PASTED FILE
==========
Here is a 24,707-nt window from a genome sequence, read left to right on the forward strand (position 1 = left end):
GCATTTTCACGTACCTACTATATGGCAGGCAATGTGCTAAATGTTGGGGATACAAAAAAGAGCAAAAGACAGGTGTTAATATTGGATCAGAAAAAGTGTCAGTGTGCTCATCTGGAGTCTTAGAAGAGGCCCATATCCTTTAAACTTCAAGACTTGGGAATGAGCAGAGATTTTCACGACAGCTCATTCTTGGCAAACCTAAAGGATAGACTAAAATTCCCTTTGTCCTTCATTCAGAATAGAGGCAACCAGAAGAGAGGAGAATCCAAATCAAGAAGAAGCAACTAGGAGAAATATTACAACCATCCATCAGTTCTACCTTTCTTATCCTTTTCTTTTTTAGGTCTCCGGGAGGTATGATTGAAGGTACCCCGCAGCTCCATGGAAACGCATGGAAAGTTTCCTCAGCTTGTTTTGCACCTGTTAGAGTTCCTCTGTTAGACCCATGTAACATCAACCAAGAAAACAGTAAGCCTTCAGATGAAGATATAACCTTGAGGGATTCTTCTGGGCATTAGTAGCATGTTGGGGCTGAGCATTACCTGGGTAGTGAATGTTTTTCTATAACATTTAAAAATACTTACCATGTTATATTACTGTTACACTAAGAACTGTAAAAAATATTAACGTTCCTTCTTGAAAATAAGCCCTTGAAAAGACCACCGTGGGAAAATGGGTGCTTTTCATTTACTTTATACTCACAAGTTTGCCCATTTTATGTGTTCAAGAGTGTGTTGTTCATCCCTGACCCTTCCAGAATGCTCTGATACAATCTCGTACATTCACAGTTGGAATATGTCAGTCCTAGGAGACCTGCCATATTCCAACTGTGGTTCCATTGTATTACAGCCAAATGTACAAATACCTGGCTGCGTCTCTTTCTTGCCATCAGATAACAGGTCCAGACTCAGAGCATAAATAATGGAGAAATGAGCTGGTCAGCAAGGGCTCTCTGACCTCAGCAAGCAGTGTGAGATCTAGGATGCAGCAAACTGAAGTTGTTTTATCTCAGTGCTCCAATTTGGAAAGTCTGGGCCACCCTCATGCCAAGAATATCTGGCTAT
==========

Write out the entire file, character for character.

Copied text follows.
Here is a 24,707-nt window from a genome sequence, read left to right on the forward strand (position 1 = left end):
GCATTTTCACGTACCTACTATATGGCAGGCAATGTGCTAAATGTTGGGGATACAAAAAAGAGCAAAAGACAGGTGTTAATATTGGATCAGAAAAAGTGTCAGTGTGCTCATCTGGAGTCTTAGAAGAGGCCCATATCCTTTAAACTTCAAGACTTGGGAATGAGCAGAGATTTTCACGACAGCTCATTCTTGGCAAACCTAAAGGATAGACTAAAATTCCCTTTGTCCTTCATTCAGAATAGAGGCAACCAGAAGAGAGGAGAATCCAAATCAAGAAGAAGCAACTAGGAGAAATATTACAACCATCCATCAGTTCTACCTTTCTTATCCTTTTCTTTTTTAGGTCTCCGGGAGGTATGATTGAAGGTACCCCGCAGCTCCATGGAAACGCATGGAAAGTTTCCTCAGCTTGTTTTGCACCTGTTAGAGTTCCTCTGTTAGACCCATGTAACATCAACCAAGAAAACAGTAAGCCTTCAGATGAAGATATAACCTTGAGGGATTCTTCTGGGCATTAGTAGCATGTTGGGGCTGAGCATTACCTGGGTAGTGAATGTTTTTCTATAACATTTAAAAATACTTACCATGTTATATTACTGTTACACTAAGAACTGTAAAAAATATTAACGTTCCTTCTTGAAAATAAGCCCTTGAAAAGACCACCGTGGGAAAATGGGTGCTTTTCATTTACTTTATACTCACAAGTTTGCCCATTTTATGTGTTCAAGAGTGTGTTGTTCATCCCTGACCCTTCCAGAATGCTCTGATACAATCTCGTACATTCACAGTTGGAATATGTCAGTCCTAGGAGACCTGCCATATTCCAACTGTGGTTCCATTGTATTACAGCCAAATGTACAAATACCTGGCTGCGTCTCTTTCTTGCCATCAGATAACAGGTCCAGACTCAGAGCATAAATAATGGAGAAATGAGCTGGTCAGCAAGGGCTCTCTGACCTCAGCAAGCAGTGTGAGATCTAGGATGCAGCAAACTGAAGTTGTTTTATCTCAGTGCTCCAATTTGGAAAGTCTGGGCCACCCTCATGCCAAGAATATCTGGCTAT